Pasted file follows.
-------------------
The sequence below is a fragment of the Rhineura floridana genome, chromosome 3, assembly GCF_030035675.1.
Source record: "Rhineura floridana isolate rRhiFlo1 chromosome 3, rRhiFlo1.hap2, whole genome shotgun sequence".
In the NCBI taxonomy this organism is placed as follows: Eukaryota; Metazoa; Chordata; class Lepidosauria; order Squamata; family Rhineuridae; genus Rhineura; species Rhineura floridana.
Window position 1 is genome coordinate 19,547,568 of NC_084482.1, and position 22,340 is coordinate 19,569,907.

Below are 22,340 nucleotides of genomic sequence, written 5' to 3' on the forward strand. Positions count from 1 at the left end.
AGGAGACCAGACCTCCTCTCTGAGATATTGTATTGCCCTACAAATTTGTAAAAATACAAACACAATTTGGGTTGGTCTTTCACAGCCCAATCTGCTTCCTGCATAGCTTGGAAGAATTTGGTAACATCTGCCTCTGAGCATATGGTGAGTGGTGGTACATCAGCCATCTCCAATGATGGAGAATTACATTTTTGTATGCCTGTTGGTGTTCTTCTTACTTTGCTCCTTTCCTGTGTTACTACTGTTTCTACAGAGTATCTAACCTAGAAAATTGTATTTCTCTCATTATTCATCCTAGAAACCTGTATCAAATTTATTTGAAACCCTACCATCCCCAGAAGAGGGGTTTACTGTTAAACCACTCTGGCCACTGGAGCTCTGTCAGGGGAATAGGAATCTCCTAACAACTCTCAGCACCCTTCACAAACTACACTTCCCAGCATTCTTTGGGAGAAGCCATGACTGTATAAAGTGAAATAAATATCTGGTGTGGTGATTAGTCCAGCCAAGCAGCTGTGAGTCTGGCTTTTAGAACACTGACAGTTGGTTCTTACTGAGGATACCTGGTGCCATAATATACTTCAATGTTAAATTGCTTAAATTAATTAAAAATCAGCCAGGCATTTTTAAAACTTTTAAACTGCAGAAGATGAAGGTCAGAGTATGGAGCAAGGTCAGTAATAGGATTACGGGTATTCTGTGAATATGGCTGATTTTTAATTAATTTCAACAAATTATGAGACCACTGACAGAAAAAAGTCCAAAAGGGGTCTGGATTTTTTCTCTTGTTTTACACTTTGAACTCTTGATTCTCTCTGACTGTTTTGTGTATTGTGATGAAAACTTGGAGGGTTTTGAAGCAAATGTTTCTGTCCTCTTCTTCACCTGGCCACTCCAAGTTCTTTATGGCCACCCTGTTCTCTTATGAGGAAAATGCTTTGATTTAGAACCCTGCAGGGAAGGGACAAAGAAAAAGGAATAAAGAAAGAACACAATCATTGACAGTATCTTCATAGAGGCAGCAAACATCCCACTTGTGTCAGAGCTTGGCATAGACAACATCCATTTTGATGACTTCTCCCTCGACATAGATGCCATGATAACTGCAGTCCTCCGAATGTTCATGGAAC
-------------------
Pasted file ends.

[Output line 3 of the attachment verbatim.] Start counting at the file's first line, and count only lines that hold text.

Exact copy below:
In the NCBI taxonomy this organism is placed as follows: Eukaryota; Metazoa; Chordata; class Lepidosauria; order Squamata; family Rhineuridae; genus Rhineura; species Rhineura floridana.